The Freelancer Mind
Written by Katelyn Regenscheid, St. Olaf intern
Coworking is the solution for many professionals today: people who work from home, who are starting their own businesses, who need a part time office space, and especially for those who do freelance work. Freelancers are their own type of business professionals: they are independent contractors who sell their services to other businesses for a fee. The culture and mindset of a freelancer is unique compared to other business professionals. So, what qualities do freelancers possess?
Because freelancers work within a specific niche, they are expected to be the best at what they do. They have the opportunity to build their experiences to create a skill set specific to their target market. This means each freelancer is a specialized powerhouse of information.
Regarding the creative facet of freelancing, working with a customer can be a communication nightmare. The freelancer is expected to create physical content for a customer’s vague vision, and some find it difficult to set and meet clear expectations for the project. Freelancers must be able to communicate clearly with the client regarding expectations, deliverable goals, and even payment to ensure professional success.
Unlike more traditional businesses, freelancers are every department wrapped in one person. While this means there is no messy communication across departments, it also means all incoming information must be processed and sorted by a single person, which can be overwhelming. Especially when dealing with multiple clients and projects at once, freelancers must be on the ball at all times.
Since most freelancers are start-ups without an established presence in their industry, networking is key. Without a proper professional network, freelancers would struggle to find clients. In addition, freelancers must also specify their networking efforts to find clients whose needs fit their abilities. Though the networking process may change as a freelancer becomes more established, the principle of the act remains constant.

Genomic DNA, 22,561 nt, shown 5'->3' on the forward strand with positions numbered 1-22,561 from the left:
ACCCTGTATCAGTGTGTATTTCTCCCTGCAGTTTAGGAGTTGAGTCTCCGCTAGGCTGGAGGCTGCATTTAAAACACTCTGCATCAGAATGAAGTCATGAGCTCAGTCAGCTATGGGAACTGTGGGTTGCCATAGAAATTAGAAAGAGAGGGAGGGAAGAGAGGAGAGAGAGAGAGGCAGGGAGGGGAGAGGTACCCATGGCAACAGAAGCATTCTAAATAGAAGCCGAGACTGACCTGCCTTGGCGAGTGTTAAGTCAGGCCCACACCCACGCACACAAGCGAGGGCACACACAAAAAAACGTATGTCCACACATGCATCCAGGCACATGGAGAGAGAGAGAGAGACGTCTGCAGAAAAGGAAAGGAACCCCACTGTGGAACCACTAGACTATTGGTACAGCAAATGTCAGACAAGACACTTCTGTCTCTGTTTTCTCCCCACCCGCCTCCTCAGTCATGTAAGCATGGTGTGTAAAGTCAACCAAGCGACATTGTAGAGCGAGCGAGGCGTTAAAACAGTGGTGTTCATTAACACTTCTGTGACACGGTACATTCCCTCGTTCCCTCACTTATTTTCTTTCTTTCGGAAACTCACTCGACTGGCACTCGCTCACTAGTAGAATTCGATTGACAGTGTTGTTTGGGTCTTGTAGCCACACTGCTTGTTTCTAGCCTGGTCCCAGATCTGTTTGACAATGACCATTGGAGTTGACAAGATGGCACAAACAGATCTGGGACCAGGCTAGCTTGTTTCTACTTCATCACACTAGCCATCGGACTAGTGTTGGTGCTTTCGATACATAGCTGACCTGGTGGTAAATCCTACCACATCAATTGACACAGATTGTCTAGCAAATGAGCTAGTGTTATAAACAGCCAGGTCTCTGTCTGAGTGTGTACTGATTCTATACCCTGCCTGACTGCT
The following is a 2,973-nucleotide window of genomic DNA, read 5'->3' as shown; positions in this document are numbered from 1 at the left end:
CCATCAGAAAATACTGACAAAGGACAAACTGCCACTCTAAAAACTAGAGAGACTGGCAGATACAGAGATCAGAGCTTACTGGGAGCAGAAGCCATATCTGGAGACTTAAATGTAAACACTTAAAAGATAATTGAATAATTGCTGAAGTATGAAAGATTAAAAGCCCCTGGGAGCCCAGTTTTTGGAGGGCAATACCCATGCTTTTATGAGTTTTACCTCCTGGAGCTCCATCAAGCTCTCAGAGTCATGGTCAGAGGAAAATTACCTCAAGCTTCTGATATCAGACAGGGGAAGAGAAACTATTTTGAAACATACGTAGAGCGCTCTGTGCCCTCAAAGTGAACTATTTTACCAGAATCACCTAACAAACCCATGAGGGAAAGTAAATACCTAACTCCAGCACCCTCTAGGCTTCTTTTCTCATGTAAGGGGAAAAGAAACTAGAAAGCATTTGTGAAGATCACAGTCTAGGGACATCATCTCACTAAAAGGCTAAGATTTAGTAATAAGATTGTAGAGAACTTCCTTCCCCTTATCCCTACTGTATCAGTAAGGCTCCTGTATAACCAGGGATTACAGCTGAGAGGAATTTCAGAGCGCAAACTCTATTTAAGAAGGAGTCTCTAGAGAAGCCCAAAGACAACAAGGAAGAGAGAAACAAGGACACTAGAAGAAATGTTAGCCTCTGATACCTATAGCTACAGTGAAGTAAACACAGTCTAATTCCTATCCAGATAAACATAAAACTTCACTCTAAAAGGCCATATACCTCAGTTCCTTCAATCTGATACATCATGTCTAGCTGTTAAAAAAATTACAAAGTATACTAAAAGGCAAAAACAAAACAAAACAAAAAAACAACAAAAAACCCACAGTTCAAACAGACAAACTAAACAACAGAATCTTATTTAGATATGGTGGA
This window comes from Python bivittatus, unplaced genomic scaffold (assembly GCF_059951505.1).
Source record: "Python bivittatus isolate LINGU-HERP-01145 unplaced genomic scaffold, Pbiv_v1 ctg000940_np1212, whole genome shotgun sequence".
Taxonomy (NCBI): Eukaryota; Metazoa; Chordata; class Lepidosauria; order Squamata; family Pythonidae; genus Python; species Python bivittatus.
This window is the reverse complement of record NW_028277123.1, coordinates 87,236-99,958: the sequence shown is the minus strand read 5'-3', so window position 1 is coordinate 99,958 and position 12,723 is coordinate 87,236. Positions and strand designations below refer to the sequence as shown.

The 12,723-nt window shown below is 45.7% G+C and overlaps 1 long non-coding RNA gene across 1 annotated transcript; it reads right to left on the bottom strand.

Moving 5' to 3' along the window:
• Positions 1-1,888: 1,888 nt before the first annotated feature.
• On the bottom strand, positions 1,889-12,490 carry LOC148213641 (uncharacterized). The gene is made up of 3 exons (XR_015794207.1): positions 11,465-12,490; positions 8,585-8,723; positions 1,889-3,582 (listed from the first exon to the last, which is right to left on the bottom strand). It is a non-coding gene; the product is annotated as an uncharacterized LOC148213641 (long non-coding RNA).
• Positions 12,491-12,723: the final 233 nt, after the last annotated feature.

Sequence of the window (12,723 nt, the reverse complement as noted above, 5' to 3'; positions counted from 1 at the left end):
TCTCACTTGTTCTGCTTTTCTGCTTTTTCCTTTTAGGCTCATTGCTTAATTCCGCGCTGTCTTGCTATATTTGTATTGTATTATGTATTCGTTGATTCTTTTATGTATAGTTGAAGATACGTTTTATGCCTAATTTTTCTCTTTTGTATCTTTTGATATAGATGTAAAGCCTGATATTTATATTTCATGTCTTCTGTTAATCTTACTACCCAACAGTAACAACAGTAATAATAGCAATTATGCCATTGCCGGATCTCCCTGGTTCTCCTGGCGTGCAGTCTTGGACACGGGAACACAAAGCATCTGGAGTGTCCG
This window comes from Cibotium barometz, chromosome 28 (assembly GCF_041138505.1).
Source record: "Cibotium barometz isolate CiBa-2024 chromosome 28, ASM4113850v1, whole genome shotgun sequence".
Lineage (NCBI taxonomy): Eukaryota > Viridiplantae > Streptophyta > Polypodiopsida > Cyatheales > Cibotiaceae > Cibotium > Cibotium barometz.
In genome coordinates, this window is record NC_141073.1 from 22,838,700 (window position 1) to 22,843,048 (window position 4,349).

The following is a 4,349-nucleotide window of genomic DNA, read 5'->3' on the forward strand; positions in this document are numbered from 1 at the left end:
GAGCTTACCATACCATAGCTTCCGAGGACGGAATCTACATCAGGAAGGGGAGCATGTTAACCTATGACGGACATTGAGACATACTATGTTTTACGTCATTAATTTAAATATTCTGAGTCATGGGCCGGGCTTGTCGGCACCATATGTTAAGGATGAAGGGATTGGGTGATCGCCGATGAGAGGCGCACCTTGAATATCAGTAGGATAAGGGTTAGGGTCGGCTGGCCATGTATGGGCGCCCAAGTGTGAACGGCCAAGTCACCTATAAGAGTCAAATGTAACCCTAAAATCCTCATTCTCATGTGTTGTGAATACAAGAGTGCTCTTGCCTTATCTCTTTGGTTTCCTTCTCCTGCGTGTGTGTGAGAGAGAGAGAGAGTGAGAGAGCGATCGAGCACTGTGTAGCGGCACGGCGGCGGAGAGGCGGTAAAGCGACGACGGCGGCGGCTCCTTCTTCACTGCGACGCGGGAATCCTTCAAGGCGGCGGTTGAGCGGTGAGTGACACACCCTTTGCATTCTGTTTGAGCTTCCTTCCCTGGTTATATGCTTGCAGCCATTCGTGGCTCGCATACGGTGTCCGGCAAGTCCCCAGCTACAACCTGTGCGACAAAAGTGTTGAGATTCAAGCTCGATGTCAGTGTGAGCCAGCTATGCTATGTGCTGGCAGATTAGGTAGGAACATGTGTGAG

Even with little experience and few connections, a freelancer must exude confidence to assure their clients of their expertise and abilities. Furthermore, freelancers need confidence in themselves. In a profession where work is not ensured every day, and where marketing your company means marketing yourself, freelancers must believe they are doing what they love, and that they are great at doing it. Imagine if you were interviewing for a new job ever week; you would need a little self-pep talk, too.
Finally, the freelancer needs drive. As an individually-operated business, the freelancer must maintain focus and intention to stay above water. For a freelancer, a bad day at the office means a bad day for the entire business. At the end of the day, we take our hats off to you, freelancers. Your dedication to self-creating a career is inspiring.
For more good reads, check out this blog on what to expect as a freelancer.
And for a quick laugh, this Youtube video explains the biggest frustration of freelancers today.